A former sports reporter has filed a lawsuit in which she accuses new Sacramento Kings coach Luke Walton of sexually assaulting her when he was an assistant coach with the Golden State Warriors.
Kelli Tennant, who worked as a reporter for Spectrum SportsNet in Los Angeles, filed the lawsuit Monday in Los Angeles County Superior Court, alleging that the incident occurred at the Casa Del Mar Hotel in Santa Monica on an unspecified date. Walton was a Warriors assistant from 2014 to 2016. The lawsuit was first reported by TMZ.
According to TMZ, the Los Angeles Times and The Associated Press, Tennant says in the lawsuit that Walton had been a mentor to her and that she knew his wife because both were college volleyball players. (Tennant was a star player at USC.) The lawsuit alleges that Tennant drove to Walton’s hotel during a Warriors road trip to discuss a book she had written, for which Walton wrote a foreword. According to the suit, she accepted his invitation to come to his room, and Walton then pinned her “on the bed, placing his hips and legs over her body,” according to the Times. According to the suit, Walton forcibly kissed her neck, face and chest and groped her breasts and groin, as she yelled for him to stop and tried to free herself.
"She was afraid she was about to be raped," the lawsuit says, according to the Times. Walton ultimately relented, according to the suit, which says Tennant confided with friends at the time of the incident.
Walton denied the accusation through his attorney.
“Luke Walton retained me to defend him against these baseless allegations,” Mark Baute said in a statement to the Sacramento Bee. “The accuser is an opportunist, not a victim, and her claim is not credible. We intend to prove this in a courtroom.”
In a brief statement to the Bee, the Kings said they “are aware of the report and are gathering additional information. We have no further comment at this time.” The NBA is also investigating, according to ESPN. A league spokesman told The Athletic that the league is “coordinating with the Kings organization” and “in the process of gathering more information.”
The Los Angeles Lakers said in a statement that the alleged incident occurred before Walton was hired as their head coach.
"At no time before or during his employment here was this allegation reported to the Lakers," the team said. "If it had been, we would have immediately commenced an investigation and notified the NBA. Since Luke Walton is now under contract to another team, we will have no further comment."
The Warriors were similarly unaware, they said.
"We became aware of the alleged incident and story this evening and are in the process of seeking more information," their statement said. "We'll have no further comment at this time."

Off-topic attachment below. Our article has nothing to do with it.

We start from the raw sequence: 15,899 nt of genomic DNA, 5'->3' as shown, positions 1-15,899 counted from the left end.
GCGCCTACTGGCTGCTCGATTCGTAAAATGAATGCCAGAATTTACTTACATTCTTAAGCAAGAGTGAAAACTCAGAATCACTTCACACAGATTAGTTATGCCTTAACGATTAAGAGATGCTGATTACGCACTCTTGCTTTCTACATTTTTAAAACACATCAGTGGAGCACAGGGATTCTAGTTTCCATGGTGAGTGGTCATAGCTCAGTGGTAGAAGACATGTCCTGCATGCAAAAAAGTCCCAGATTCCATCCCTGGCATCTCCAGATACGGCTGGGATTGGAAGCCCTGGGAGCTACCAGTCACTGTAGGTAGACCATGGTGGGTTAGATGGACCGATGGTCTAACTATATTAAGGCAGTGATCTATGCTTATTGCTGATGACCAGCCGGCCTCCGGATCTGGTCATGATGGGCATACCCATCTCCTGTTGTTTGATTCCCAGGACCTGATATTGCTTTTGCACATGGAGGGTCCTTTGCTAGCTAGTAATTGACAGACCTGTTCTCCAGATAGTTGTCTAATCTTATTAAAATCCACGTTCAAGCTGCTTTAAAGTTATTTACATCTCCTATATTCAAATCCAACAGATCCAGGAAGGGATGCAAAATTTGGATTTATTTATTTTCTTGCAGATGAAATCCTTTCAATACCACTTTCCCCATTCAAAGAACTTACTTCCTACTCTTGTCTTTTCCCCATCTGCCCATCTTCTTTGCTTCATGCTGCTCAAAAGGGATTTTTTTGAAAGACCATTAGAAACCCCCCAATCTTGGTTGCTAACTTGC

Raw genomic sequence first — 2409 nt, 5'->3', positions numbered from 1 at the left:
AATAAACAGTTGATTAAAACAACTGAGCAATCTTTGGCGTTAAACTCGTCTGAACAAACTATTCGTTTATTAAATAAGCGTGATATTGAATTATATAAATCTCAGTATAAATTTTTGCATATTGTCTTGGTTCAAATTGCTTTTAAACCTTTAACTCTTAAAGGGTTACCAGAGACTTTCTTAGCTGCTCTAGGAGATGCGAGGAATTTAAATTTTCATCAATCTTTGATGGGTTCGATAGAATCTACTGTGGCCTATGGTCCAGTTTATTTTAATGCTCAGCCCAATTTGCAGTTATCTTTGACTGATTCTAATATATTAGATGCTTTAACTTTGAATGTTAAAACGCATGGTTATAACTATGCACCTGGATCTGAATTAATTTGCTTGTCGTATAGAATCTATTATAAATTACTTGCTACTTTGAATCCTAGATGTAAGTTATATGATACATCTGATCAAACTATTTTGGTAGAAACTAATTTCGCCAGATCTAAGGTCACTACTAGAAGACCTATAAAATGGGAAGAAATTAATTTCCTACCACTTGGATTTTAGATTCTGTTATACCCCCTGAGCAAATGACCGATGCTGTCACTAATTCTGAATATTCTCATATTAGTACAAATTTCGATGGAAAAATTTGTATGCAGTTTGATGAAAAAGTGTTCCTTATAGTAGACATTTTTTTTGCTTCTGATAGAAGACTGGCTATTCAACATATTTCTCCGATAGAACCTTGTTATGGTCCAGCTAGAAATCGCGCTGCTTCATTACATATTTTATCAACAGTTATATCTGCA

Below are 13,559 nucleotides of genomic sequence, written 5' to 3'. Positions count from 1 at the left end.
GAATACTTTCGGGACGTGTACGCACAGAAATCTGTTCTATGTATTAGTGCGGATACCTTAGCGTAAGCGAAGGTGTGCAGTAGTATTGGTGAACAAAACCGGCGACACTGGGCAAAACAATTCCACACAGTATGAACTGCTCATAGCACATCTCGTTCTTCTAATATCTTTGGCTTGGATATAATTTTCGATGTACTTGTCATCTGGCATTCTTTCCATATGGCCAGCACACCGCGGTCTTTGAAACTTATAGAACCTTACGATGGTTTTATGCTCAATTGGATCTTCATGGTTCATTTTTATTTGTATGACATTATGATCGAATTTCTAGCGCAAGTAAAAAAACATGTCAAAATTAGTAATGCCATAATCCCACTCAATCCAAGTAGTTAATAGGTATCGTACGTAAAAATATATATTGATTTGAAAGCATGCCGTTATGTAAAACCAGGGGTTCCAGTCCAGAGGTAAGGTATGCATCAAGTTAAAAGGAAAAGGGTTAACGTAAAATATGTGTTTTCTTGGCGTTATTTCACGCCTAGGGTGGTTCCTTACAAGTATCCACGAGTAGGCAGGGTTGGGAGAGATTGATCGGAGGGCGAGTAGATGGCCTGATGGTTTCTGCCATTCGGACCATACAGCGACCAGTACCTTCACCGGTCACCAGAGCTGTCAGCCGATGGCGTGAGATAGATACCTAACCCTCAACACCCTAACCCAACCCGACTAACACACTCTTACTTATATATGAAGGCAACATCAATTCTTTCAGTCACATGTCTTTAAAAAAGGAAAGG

No date was given for the alleged incident. Tennant's book, "The Transition: Every Athlete's Guide to Life after Sports," was published in 2014. Walton played for the Lakers from 2003 to 2012. After he retired from playing, he did some broadcast work, at times appearing with Tennant on Spectrum SportsNet, which carries Lakers games. He then became an assistant coach with Golden State and was head coach of the Lakers until he and the team parted ways earlier this month. He was quickly named coach of the Sacramento Kings.
Garo Mardirossian, Tennant's lawyer, told the Times he would share further information in a news conference and declined to say whether Tennant had reported the alleged assault to police.
Tennant continued to work for Spectrum SportsNet and covered other sports as well as basketball, interacting with Walton at least once after he became the Lakers' coach. Tennant reportedly alleges in the lawsuit that there was a "pattern of mistreatment" by Walton, including a May 2017 incident in which Walton made lewd noises and hugged Tennant inappropriately at a charity event at which he and Lakers owner Jeanie Buss were being honored.
Tennant left her job shortly thereafter and has not returned to TV work. In a 2017 Outlier podcast, she spoke of how difficult her job could be in a male-dominated profession.
"I have definitely been in situations with people that are uncomfortable," she said, adding that she had learned to value herself. "That has really gotten me through it. I am here to do my job. I am here to be respected. And I respect myself and I expect you to respect me in return. Because I have that mentality, I can say now I don't have any problems with players."
Since leaving television, Tennant has anchored Amazon Prime's coverage of the Association of Volleyball Professionals tour and focused on a health and wellness podcast and a blog called "Ceremony Wellness." (Amazon founder and CEO Jeff Bezos owns The Washington Post.)
On her Instagram account, which has more than 33,000 followers, Tennant describes herself as “advocating for women to help them heal, grow, and elevate their lives.”